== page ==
"Gryphon" was made into a movie by Max Mabru Films for PBS Wonderworks. Stills from the film are shown below.
 

Charles Baxter is often asked questions about his short story "Gryphon". In order to help students everywhere better understand his story Charles answered some of the most common questions for this site.

Question: What does the title of the story mean? The gryphon doesn't seem very important-- what does the idea of a gryphon bring to the story?

Baxter: Ms. Ferenczi mentions the gryphon as an animal she's actually seen in Egypt. A gryphon, however, is an entirely imaginary creature, half eagle and half lion. In other words, a gryphon is made up of parts from the world, but these parts are combined in order to create a new, imaginary thing that does not exist in the world until someone thinks of it. She seems to feel that young people should be exposed to exotic facts and possibility of this sort. And of course it's possible to read the story with Ms. Ferenczi as something of a gryphon herself--half in this world, a world of concrete objects, and half out-of-this-world.


Question:
At one point in the story, Ms. Ferenczi suggests to the class that they consider the notion that "six times eleven equals sixty-eight as a substitute fact." Does the idea of the "substitute fact" have a broader importance in the story?

Baxter: Sometimes "substitute facts" are simply wrong or incorrect, but sometimes they are products of myth or of the imagination. Ms. Ferenczi likes to expose the members of the class to amazing facts (some of which are true, some of which are mythic, and some of which are simply untrue) as a way of expanding their sense of wonder.


Question: Do you think Ms. Ferenczi thinks she's lying to her students?

Baxter: There doesn't seem to be any indication in the story that Ms. Ferenczi believes that she's lying to the students. She seems to live, at least part of the time, in the world that generates the "facts" that she tells her students.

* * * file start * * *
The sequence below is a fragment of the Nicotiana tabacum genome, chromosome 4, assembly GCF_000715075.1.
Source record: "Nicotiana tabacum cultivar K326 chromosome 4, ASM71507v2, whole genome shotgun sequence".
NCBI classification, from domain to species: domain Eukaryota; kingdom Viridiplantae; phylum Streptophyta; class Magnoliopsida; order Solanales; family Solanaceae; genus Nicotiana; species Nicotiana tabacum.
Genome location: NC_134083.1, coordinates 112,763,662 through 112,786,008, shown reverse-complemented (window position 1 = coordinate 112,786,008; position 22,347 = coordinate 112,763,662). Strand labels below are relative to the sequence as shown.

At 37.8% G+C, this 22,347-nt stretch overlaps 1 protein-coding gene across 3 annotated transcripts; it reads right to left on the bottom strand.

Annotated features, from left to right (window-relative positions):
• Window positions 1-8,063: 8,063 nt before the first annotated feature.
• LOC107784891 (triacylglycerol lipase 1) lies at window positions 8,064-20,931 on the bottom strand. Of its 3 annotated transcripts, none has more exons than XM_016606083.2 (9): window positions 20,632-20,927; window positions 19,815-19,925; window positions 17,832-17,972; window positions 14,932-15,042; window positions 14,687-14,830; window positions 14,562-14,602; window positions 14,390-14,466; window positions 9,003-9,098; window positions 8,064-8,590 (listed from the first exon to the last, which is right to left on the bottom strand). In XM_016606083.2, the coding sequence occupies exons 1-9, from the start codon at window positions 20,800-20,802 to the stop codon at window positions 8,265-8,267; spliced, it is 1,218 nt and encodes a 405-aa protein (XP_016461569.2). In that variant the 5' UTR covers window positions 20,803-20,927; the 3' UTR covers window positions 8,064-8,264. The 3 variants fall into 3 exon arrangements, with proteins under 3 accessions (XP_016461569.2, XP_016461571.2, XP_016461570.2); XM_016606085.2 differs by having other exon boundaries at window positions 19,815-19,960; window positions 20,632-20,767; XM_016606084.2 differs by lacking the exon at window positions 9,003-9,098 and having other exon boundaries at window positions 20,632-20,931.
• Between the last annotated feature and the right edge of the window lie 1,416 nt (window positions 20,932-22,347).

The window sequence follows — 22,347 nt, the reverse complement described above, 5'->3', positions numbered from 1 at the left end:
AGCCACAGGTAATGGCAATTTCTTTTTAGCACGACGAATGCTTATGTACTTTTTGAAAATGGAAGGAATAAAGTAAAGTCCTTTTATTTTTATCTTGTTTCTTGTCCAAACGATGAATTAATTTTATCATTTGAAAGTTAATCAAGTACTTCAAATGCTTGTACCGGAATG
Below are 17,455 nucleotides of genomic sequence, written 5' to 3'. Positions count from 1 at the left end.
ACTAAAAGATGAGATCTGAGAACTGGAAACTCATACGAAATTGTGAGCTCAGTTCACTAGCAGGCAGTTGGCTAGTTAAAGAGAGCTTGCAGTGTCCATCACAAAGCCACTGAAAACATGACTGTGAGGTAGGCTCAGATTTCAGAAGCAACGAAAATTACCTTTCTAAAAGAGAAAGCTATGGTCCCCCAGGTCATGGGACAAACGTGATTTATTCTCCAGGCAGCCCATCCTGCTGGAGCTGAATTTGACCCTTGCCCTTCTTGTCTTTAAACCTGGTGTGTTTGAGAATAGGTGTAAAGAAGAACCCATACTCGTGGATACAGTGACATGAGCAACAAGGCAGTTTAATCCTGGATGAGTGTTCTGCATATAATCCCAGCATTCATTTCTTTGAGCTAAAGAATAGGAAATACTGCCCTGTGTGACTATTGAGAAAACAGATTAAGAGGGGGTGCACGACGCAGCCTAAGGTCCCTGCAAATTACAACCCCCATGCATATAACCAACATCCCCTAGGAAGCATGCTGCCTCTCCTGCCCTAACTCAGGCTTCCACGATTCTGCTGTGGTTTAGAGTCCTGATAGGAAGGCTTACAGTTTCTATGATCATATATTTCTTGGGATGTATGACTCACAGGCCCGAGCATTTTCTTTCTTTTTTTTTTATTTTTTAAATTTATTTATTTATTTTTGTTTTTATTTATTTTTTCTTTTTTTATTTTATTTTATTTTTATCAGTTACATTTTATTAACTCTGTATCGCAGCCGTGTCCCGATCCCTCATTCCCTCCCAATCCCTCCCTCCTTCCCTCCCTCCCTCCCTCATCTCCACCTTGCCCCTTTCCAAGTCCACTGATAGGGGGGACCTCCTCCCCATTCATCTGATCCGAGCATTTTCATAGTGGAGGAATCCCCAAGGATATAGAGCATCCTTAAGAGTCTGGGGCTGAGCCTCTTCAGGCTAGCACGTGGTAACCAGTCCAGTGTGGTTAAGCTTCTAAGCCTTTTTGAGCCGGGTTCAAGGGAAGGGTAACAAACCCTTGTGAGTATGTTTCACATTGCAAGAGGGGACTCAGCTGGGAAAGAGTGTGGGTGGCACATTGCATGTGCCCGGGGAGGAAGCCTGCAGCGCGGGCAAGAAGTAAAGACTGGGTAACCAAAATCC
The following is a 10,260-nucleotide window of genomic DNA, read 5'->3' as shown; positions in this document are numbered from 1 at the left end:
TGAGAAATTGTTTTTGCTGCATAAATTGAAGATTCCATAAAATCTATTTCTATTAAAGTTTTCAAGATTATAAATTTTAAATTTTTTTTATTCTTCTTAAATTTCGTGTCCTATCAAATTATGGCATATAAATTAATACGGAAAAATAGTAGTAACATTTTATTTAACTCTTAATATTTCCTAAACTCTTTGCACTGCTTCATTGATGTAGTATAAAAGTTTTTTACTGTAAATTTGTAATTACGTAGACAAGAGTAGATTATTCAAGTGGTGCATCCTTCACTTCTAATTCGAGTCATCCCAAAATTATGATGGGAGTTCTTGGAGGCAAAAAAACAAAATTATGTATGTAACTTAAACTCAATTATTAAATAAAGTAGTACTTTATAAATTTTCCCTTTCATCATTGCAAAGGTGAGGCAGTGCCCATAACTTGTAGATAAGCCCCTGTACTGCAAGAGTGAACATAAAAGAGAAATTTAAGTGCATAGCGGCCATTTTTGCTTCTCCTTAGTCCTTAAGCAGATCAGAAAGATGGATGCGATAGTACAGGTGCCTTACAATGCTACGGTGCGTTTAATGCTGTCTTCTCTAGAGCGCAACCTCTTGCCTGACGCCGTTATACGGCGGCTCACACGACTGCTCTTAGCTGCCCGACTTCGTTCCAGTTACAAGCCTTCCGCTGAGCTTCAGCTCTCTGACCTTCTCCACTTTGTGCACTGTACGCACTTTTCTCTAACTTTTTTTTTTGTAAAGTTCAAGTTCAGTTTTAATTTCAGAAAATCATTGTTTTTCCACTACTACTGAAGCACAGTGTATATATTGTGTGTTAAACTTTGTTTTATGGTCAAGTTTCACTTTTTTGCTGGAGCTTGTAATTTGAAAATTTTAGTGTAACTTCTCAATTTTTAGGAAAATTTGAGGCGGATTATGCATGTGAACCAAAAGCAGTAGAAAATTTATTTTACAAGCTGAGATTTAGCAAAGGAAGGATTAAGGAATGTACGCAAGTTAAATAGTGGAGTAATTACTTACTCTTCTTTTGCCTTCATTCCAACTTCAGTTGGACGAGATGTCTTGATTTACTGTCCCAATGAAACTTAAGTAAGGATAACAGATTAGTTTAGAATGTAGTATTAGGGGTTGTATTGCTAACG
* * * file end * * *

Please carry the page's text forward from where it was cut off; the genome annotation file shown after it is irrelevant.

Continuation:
Question: The story is told from the point-of-view of a child in Ms. Ferenczi's class, but it's told in recollection. How do you think the story might have changed if it was told in the present tense? Do you think that the teller of the story might have a different view of Five Oaks than he might have when the story takes place.

Baxter: When I wrote the story, I was very careful not to make Tommy's views as an adult concerning Ms. Ferenczi particularly obvious. (Note that Ms. Ferenczi tells Tommy his fortune--his future--and he does not tell the reader whether her predictions came true or not.) The story needed, I thought, to have a sense of looking-back. I felt that a student could not tell the story as a student. When a reader comes to the story, s/he has to make up his/her own mind about how good or bad, truthful or dangerous, exciting or incorrect Ms. Ferenczi is. Tommy shouldn't press all his opinions on the reader.


Question: Clearly everyone in Mr. Hibler's class thinks Ms. Ferenczi is rather strange-- but she seems rather strange to me, too. How come she has "marionette lines" on her face? And why does she talk so differently?

Baxter: When he first sees Ms. Ferenczi, Tommy sees those marionette lines and thinks of Pinocchio. Pinocchio, of course, was famous for two things: he was not a real boy (though he wanted to be one), and he was a liar. There is something not-quite-human about Ms. Ferenczi, as if her strings were being pulled by others. Also, the truth is that I once had a teacher with lines that went straight down from the sides of her mouth, and she always reminded me of a marionette, for that reason.


Question: Why is the last paragraph so full of small details? And why does the story end there?

Baxter: Because of Ms. Ferenczi's influence, every fact from the world starts to take on an element of strangeness--even the most ordinary facts, like the ones the story concludes with, about insects. The story ends with the line that Mr. Hibler will return to "test us on our knowledge"--but of course the story starts to raise questions about what the children actually do know, once Ms. Ferenczi has gotten through with them.

 
Additional Information:
Summary of the film from The New York Times
Questions (but no answers) and writing prompts concerning "Gryphon"
Additional information about the film version of "Gryphon"
A site where you can purchase the "Gryphon" film on video
 
 
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